Topic: Forced migration and refugee health

Should we talk about mental health. A pilot study of attitudes to mental health and subjective treatment needs in newly arrived refugees from Ukraine

Michelsen, H., Nissen, A., & Ottesen, A. (2023). "Skal vi snakke om psykisk helse": En pilotstudie av opplevd hjelpebehov og holdninger til psykisk helse hos Ukrainske flyktninger [Should we talk about mental health. A pilot study of attitudes to mental health and subjective treatment needs in newly arrived refugees from Ukraine] Norwegian only. Nasjonalt kunnskapssenter om vold og traumatisk stress. (Rapport 2).

To provide adequate mental health services to refugees after arrival to Norway, we must be able to assess mental health and stress related problems. However, evidence-based knowledge about mental health needs and service use in newly arrived refugee and asylum seekers to Norway is lacking.

We have conducted a pilot study which aimed at investigating both different recruitment strategies for research on mental health in newly arrived refugees from the Ukraine, and whether early screening of mental health and psychological reactions was perceived as meaningful and relevant by the refugees themselves. In addition, the pilot explored attitudes towards and knowledge of mental health related issues.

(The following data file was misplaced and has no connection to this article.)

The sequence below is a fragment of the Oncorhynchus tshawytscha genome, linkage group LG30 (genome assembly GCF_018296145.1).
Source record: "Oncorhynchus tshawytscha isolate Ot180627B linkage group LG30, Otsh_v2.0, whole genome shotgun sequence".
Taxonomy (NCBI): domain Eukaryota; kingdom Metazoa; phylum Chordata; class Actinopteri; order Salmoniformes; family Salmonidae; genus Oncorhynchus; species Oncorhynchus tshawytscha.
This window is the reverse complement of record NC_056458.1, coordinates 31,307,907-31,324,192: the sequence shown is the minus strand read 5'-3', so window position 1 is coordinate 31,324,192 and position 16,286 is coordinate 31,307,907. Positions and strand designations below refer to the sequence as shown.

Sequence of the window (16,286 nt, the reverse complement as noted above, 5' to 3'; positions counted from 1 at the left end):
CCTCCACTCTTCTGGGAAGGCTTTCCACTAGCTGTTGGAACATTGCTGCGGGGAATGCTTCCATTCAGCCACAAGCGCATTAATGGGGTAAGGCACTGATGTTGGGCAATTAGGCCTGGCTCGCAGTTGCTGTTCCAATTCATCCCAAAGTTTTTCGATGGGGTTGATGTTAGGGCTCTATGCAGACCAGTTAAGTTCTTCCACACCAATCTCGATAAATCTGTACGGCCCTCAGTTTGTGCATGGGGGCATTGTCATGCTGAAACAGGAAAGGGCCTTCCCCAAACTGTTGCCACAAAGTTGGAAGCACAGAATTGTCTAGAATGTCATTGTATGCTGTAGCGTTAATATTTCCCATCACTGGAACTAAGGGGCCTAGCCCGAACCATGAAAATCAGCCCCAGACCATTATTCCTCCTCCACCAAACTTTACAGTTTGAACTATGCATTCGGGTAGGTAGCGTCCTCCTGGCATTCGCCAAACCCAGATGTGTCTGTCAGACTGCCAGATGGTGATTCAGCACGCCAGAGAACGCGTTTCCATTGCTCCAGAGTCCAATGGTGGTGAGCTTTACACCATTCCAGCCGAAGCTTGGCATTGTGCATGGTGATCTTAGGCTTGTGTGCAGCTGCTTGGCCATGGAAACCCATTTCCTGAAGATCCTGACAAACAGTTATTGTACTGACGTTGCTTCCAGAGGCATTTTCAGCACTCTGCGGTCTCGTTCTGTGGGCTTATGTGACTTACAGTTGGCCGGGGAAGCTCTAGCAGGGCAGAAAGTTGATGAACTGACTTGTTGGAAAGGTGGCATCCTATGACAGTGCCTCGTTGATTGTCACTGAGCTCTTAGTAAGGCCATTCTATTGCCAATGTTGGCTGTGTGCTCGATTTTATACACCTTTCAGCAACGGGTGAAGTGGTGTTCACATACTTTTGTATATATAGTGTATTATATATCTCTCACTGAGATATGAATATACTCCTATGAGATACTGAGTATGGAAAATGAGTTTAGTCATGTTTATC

The pilot used a mix of quantitative, qualitative, and ethnographic methods. We collected quantitative data from adult (>18 years) refugees from Ukraine who had arrived in Norway in 2022. 

We recruited through both social media and venue-based method at 2 reception centers. The digital questionnaire assessed psychological reactions and treatment needs after arrival in Norway, help-seeking behavior, useful information channels and mental health literacy. The semistructured qualitative interviews (N=4) explored attitudes towards mental health assessment of children among adult refugees who arrived in Norway with children under 16 years of age.  

Main findings

A total of 91 people completed the questionnaire (11 men; 90% 18–50 years). Participants who answered our questionnaire through venue-based method had significantly less education than those recruited through social media. Over half felt the need for help with psychological reactions after arrival in Norway, but only 30% of these had received any offer of mental health care. 

More than 70% did not know where they could seek help for mental health care needs. The parents thatwere interviewed were mostly positive to mental health assessment of their children. Many of the people we talked to said that they wished to talk to somebody about their psychological reactions but mentioned that the term “mental health” may alienate people from using relevant services. 

Through ethnographic methods we gained valuable insight into possible research recruitment strategies, mental health needs, preferred methods of treatment provision, and barriers to talking about mental health. 


It is necessary to apply mixed methods and flexible recruitment strategies to recruit representative samples of refugees to mental health research. Our preliminary impression after conducting this pilot is that this group of refugees have an expressed need and wish to talk about their psychological reactions to war and flight shortly after arrival. Our findings are important in the planning of larger studies on assessment of psychosocial needs in newly arrived refugees from Ukraine.